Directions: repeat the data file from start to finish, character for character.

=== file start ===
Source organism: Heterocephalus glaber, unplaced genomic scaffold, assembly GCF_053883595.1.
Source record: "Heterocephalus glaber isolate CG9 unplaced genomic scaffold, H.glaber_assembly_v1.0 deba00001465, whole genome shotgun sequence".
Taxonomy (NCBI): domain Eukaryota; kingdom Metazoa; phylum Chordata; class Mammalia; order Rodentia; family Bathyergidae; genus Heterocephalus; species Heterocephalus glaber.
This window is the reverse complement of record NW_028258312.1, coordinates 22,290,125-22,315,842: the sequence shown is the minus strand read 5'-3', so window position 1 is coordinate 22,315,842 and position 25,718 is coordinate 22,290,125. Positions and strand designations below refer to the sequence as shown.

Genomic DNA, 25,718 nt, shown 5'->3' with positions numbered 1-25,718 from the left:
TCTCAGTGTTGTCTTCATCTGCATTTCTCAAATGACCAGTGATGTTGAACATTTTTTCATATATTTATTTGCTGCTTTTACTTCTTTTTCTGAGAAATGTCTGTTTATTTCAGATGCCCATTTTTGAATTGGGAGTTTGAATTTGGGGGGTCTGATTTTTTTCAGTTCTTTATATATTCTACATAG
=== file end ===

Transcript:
Source organism: Heterocephalus glaber, unplaced genomic scaffold, assembly GCF_053883595.1.
Source record: "Heterocephalus glaber isolate CG9 unplaced genomic scaffold, H.glaber_assembly_v1.0 deba00001465, whole genome shotgun sequence".
Taxonomy (NCBI): domain Eukaryota; kingdom Metazoa; phylum Chordata; class Mammalia; order Rodentia; family Bathyergidae; genus Heterocephalus; species Heterocephalus glaber.
This window is the reverse complement of record NW_028258312.1, coordinates 22,290,125-22,315,842: the sequence shown is the minus strand read 5'-3', so window position 1 is coordinate 22,315,842 and position 25,718 is coordinate 22,290,125. Positions and strand designations below refer to the sequence as shown.

Genomic DNA, 25,718 nt, shown 5'->3' with positions numbered 1-25,718 from the left:
TCTCAGTGTTGTCTTCATCTGCATTTCTCAAATGACCAGTGATGTTGAACATTTTTTCATATATTTATTTGCTGCTTTTACTTCTTTTTCTGAGAAATGTCTGTTTATTTCAGATGCCCATTTTTGAATTGGGAGTTTGAATTTGGGGGGTCTGATTTTTTTCAGTTCTTTATATATTCTACATAG